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A Page From Sven’s Journal

Purgatory_CSCUSA 4_ScottDWSmith (2)Sven Brunso has traveled the globe as a pro freeskier and been photographed by with the worlds best ski photographers. With more than 2,000 images published around the world, and having landed on 50 magazine covers, he is not your typical resort town community member.

No lift lines translates into a lot of powder skiing. Some ski areas are tracked out by 10:30am and by noon you cant even tell it snowed. Thats not the case at Purgatory where I can find untracked snow days after a storm.

Like many others, I came to Durango to play for a summer, and Im still here. In 1992, after graduating college, I wanted to decompress for a season, so I headed to Durango. The sport of mountain biking was on the rise and Durango seemed to be the Mecca. I figured a summer on the single track and a winter skiing at Purgatory would be a nice way to clear my mind before heading out to find a real job.

Nearly 25 years later, Im still playing.

The question I get asked the most is, Why do you live in Durango instead of a ski-centric town? The answer is in the question. Durango is a mountain town which is energized 12 months of the year. No mud season and no visible slow down in the fall. When the snow starts to melt the river picks up and the kayakers get charged, the single track in town is perfectly buffed for biking before the snow on the mountain even starts to melt. When town gets warm you can ride through chest-high wildflowers in the high alpine. When the first snow falls, the summer lovers just change gear and the cycle repeats. Durango is a real town full of charm, culture and energy. Fort Lewis College and year-round tourism attract a very active, highly educated population.

After two decades in search of the endless winter, I have settled down a bit. Working and promoting my hometown mountain is a dream. I went to school to work in marketing, I love to ski and I love this mountain.

Purgatory has the perfect combination of good snow, great weather and really fun terrain. Its not the backyard for any metro area and stays pretty much crowd free. No lift lines translates into a lot of powder skiing. Some ski areas are tracked out by 10:30am and by noon you cant even tell it snowed. Thats not the case at Purgatory where I can find untracked snow days after a storm. One year on December 28 we had 24-inches of new snow and I skied knee deep snow on the edges of Styx and Catharsis until the first of the year.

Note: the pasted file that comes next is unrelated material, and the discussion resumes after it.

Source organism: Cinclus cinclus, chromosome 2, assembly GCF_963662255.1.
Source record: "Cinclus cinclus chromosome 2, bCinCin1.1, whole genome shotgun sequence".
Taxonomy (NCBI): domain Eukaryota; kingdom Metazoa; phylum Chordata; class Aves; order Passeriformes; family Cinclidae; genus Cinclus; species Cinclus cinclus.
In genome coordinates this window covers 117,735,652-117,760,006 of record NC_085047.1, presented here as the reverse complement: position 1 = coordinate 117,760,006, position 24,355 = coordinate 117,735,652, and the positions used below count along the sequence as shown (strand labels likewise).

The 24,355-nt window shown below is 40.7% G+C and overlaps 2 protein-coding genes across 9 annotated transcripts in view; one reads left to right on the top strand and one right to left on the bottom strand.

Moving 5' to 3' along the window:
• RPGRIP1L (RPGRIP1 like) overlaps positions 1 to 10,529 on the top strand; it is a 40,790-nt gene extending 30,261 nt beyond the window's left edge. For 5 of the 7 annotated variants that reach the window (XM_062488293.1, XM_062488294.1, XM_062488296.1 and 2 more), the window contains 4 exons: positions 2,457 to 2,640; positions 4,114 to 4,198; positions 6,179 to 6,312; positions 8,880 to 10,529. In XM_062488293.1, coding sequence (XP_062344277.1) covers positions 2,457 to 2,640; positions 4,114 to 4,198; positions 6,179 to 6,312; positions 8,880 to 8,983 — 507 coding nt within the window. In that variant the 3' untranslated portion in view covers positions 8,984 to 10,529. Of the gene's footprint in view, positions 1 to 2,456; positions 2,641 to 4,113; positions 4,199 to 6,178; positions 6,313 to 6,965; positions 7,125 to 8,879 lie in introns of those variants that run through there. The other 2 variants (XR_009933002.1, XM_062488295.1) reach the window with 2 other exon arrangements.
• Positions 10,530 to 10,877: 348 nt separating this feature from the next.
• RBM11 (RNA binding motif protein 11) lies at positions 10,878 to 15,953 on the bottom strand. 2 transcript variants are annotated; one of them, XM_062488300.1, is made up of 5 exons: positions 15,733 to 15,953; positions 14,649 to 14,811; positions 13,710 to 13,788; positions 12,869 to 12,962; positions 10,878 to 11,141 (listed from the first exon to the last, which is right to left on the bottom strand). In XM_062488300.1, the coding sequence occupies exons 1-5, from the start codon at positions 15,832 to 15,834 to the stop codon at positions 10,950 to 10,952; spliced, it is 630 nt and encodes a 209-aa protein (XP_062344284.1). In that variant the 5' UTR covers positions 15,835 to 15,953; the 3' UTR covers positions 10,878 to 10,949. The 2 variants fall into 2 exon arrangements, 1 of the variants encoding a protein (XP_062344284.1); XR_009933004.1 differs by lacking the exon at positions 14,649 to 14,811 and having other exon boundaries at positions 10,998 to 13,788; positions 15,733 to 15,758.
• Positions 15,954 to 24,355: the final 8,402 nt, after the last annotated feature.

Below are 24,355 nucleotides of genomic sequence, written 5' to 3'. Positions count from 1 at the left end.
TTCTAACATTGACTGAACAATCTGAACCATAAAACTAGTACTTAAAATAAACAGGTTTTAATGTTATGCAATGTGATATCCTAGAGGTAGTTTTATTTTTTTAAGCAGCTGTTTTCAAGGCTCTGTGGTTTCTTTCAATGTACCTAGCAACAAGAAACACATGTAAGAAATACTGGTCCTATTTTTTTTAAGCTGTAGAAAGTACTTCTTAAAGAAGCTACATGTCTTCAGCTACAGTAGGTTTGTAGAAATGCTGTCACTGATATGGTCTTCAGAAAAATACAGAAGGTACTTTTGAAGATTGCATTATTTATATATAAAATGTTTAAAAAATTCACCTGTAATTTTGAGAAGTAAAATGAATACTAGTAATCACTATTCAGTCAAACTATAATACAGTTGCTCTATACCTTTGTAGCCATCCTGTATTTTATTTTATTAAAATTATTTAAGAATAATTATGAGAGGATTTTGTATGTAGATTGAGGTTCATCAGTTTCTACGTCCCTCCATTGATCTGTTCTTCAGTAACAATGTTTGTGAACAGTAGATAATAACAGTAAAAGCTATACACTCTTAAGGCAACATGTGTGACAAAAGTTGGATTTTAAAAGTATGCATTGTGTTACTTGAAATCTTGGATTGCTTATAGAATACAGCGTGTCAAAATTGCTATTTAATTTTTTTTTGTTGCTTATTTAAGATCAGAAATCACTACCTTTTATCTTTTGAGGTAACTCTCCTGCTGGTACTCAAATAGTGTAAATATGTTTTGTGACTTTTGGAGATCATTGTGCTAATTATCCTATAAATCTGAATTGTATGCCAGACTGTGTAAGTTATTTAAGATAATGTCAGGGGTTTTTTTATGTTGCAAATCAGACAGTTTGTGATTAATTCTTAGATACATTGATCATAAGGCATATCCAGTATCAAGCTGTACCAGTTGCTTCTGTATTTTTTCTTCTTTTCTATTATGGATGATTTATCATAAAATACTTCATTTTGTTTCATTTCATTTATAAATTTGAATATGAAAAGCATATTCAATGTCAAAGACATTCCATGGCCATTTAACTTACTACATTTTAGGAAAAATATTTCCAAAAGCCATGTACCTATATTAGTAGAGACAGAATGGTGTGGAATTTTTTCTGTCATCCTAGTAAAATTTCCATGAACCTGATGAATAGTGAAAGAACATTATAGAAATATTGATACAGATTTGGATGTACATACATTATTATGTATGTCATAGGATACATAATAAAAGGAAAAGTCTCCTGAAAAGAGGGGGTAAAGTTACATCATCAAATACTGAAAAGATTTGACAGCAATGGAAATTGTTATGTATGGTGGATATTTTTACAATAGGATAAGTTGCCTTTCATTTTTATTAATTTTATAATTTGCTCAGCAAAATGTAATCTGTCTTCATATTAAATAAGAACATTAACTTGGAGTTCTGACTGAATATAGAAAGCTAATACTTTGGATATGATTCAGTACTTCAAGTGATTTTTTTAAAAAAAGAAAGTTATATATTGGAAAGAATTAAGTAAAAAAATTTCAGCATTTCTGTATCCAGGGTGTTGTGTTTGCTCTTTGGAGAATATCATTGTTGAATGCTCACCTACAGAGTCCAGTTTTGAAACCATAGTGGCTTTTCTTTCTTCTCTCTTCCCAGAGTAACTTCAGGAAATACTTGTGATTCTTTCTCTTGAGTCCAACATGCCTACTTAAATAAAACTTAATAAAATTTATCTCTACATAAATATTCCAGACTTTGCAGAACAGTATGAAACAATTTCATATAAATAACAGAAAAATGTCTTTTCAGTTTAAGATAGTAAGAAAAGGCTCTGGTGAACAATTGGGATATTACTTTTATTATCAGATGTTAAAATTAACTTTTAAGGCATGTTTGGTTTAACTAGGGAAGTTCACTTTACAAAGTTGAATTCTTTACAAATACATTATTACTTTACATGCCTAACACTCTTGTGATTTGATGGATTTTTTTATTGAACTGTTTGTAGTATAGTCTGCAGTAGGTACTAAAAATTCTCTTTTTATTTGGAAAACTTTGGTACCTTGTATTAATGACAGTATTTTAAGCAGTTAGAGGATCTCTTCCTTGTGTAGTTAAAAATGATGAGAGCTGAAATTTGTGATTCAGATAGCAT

UnknownThe roller coaster terrain at Purgatory makes for great skiing as it allows you to mix up speeds and turns. On the steeps, you can make shorter turns and get face shots and then let the skis go on the flatter section making sweeping GS turns until the next pitch. We have great tree skiing which provides a sanctuary of fluff when the runs get tracked.

The grooming team lays down some great corduroy and the character of terrain takes on a whole new personality when the mountain is buffed out. The resort has a Winch-Cat so some of the steepest runs can be groomed on one side and left un-manicured on the other, opening up some of these classic runs to more people and giving people a chance to really play on the great terrain.

For a change of pace I take a trip into the backcountry with San Juan Untracked (SJU), based at Purgatory. SJU has 35,000 acres of terrain ranging from high alpine bowls and chutes to perfectly spaced old-growth trees. I have been skiing with this operation for a decade and havent even put a dent in their terrain, let alone crossed another track.

When Im really inspired and can round up a partner, I slap on my climbing skins and head deep into the backcountry and ski endless powder on the numerous high-alpine passes just up the road.Purgatory_CSCUSA 6_ScottDWSmith

I always try my best to get out and ski every day in the winter. I love being outside and I love promoting the mountain. As my day winds down I head into Durango, enjoying the drive through the mountains and steep red canyon walls as I head home. I call my wife and ask her where we are going for dinner. We start down the list of the more than 80 restaurants in Durango and talk through the nearly endless options.

I catch a glimpse of myself in the rearview mirror. My cheeks are rosy and the hint of a goggle tan is visible. My face is more wrinkled than it was in 92, but the hint of a smile still remains as I retrace the same path I have for the last 20 years. I think about the great places I have been and briefly ponder what it would be like had I decided to live elsewhere or went to find that real job. But as I pass the Welcome to Durango sign, I know Im home.